For Bob Casey's Lobbyist Brother-in-Law, the Senator's Door Is Always Open

Sen. Bob Casey (Anna Moneymaker/Getty Images)
April 25, 2024

As Pennsylvania state auditor, Bob Casey disclosed to state ethics officials that his relationship with his lobbyist brother-in-law could be "perceived to constitute a conflict of interest." More than two decades later, Casey has opened his Senate office to one of that brother-in-law’s clients.

Patrick Brier, Casey’s brother-in-law, began lobbying for the Rehabilitation and Care Providers Association (RCPA) in 2015 through his consulting firm, Brier Dlugolecki Strategies. Since then, Casey, the chairman of the Senate Aging Committee, has introduced several bills supported by the group and appeared at events sponsored by the organization, which has showered the senator with praise and awards.

Casey, who faces his toughest reelection campaign this year has faced scrutiny over his family’s business dealings. The Democrat tapped a partner at his younger brother Matt’s personal injury firm to help select federal judicial nominees. The firm, Ross Feller Casey, has contributed more than $220,000 to Casey’s campaign. Another sibling, Patrick Casey, is a lobbyist at Dentons LLC, which recently began lobbying for a blacklisted Chinese tech firm, an issue of pertinence to Casey’s role on the Senate Intelligence Committee. Casey’s campaign has paid his sister’s printing company $500,000 over the past decade.

Casey’s alliance with the RCPA, which represents 400 rehab and disability facilities in the Keystone State, was highlighted in 2022 when the group issued a "thank you" letter to Casey for his "steadfast leadership" in promoting two bills backed by RCPA and its members. Casey has appeared at events for the organization, and was awarded its "legislative leadership award" in 2016, given to lawmakers who support legislative issues "on behalf of RCPA and its members."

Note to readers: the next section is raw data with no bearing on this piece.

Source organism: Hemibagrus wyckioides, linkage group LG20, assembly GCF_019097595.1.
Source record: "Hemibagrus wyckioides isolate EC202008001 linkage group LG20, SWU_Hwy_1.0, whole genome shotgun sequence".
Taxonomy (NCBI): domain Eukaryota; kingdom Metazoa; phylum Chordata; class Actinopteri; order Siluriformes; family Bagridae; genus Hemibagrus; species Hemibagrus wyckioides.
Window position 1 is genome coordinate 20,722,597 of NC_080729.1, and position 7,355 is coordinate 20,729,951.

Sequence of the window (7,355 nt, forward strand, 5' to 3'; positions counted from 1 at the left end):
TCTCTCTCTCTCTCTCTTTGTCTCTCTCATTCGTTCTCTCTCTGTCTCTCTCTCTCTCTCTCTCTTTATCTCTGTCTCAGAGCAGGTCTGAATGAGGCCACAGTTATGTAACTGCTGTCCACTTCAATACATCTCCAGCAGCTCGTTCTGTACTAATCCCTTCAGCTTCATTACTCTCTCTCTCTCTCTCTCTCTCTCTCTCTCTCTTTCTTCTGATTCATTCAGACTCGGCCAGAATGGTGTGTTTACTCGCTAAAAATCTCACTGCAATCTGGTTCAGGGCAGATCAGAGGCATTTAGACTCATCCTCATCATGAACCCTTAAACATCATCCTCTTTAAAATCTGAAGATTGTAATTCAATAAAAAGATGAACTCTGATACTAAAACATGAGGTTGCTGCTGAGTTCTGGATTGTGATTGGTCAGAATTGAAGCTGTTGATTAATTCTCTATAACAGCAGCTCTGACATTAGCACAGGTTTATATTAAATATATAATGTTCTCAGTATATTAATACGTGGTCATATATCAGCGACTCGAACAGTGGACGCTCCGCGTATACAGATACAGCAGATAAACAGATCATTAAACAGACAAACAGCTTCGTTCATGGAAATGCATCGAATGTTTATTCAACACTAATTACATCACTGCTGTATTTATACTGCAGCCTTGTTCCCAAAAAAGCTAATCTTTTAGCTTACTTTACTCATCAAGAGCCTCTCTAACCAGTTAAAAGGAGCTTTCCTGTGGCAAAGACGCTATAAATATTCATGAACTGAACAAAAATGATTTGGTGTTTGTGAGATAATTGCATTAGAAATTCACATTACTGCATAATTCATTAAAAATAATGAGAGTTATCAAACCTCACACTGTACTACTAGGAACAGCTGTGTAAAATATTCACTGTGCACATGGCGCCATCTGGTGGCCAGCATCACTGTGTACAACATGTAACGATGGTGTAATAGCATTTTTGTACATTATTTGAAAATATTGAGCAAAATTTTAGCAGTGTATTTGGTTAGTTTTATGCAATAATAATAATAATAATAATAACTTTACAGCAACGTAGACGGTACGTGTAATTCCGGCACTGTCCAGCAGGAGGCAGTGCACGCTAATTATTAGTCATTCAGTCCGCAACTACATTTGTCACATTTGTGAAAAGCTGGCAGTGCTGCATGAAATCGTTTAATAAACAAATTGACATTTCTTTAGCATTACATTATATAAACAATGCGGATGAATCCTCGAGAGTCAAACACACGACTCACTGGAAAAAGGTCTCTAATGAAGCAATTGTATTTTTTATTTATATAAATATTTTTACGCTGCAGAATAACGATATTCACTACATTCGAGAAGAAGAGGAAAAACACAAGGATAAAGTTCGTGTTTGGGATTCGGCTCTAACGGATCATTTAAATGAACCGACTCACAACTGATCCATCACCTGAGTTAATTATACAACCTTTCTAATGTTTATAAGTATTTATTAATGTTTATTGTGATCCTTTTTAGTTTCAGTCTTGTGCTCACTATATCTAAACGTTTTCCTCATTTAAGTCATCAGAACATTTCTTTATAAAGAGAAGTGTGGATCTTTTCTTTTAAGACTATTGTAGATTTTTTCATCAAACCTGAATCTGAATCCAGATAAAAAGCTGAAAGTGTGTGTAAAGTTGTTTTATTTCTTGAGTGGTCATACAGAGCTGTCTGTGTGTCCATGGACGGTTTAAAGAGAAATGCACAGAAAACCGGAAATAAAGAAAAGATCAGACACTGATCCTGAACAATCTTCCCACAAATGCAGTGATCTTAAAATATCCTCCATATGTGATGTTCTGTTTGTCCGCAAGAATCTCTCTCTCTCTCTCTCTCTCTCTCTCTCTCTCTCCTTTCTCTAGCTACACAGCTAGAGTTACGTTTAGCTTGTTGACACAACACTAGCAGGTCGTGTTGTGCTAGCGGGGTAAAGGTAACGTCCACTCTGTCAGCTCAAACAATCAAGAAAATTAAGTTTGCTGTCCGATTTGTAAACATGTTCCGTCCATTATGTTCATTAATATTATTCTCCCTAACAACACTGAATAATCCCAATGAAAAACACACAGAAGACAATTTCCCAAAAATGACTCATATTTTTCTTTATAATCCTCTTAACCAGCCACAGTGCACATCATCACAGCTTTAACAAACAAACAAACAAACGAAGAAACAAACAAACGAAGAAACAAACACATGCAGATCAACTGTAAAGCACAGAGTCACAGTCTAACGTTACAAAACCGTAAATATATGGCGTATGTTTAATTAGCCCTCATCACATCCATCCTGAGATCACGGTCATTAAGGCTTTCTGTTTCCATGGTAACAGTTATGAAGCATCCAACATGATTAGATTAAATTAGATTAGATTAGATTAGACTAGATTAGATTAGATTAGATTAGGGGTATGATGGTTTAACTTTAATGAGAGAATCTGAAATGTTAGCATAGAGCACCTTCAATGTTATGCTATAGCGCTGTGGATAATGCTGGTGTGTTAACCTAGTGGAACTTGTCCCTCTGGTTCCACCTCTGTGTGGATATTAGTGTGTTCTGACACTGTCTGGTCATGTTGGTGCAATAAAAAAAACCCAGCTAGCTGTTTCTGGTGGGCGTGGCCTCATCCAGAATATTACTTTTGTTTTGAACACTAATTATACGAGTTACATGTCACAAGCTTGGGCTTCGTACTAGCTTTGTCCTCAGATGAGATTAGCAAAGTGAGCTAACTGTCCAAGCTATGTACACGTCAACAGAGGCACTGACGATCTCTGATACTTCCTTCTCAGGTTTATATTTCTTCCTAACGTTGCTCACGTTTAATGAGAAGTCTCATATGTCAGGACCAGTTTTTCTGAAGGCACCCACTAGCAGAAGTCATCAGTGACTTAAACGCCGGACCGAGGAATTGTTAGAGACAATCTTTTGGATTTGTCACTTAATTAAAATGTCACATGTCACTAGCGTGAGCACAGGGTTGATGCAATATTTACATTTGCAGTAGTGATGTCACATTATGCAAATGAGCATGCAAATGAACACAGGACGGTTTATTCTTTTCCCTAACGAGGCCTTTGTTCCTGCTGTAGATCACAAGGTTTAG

A top aide to Casey, Michael Gamel-McCormick, spoke at RCPA’s annual meeting in 2019 and met with RCPA and its members in 2020 for a discussion on "federal health-care-related issues critical to RCPA members."

Brier Dlugolecki, which started lobbying for RCPA in 2015, also sponsors fundraisers for RCPA’s political action committee, which aims to build "key relationships in both state and federal government with lawmakers who are supportive of our members’ interests."

Casey’s links to Brier, his campaign manager for the 1996 state auditor race, have raised ethics concerns before.

In 1998, Casey conducted an audit of Pennsylvania nursing homes and found dozens were mismanaging finances. One of the commonwealth’s worst offenders, Valley Crest, was largely spared in the report even though federal investigators later found it overbilled Medicare by $2 million. Brier, then at the firm Stevens & Lee, was a lobbyist for Valley Crest and negotiated with Medicare on behalf of the nursing home, the Wilkes-Barre Times Leader reported. One Democratic county official suggested Brier’s firm was hired because of his ties to Casey, and said Brier should not have been involved in the negotiations because he was "too connected."

Last year, Casey steered a $200,000 grant to Maternal & Family Health Services, a nonprofit that hired Brier as a lobbyist in 2021, the news outlet Broad + Liberty reported. Casey held roundtable events with Maternal & Family Health Services in 2022.

Casey is not required to disclose potential conflicts of interest with family members. Federal regulations prohibit senators from allowing staffers to meet with immediate family members who are lobbyists, though it is not clear whether that would apply to a senator’s in-laws.

Brier did not respond to a request for comment. But he said last year he "does not engage in any federal lobbying work whatsoever." Casey, whose office did not respond to comment requests, said in 2002, amid questions about his state auditor work, that he "avoids conversations" with his brother-in-law about government work.

Casey noted at the time that he submitted ethics filings from 1996 to 2000 that disclosed that his family ties to Brier were an "affiliation (that) could reasonably be perceived to constitute a conflict of interest," the Times Leader reported.

Brier has touted his work for federal candidates. His biography at his law firm, Myers Brier Kelly, says he "counsels numerous federal, state and local candidates" on campaign fundraising issues.

RCPA is keenly interested in lobbying on federal issues. It tracks federal legislation related to the rehabilitation clinic industry. Its political action committee encourages support from members in order to "achieve greater political potency for our provider members." The trade group did not respond to a request for comment.

Brier has contributed $22,000 to Casey’s campaign and affiliated political action committees since 2009. His partner, Paul Dlugolecki, has contributed $3,000 to Casey since last year. Richard Edley, the chief executive of RCPA, contributed $4,950 to Casey’s campaign and PAC, according to campaign finance records.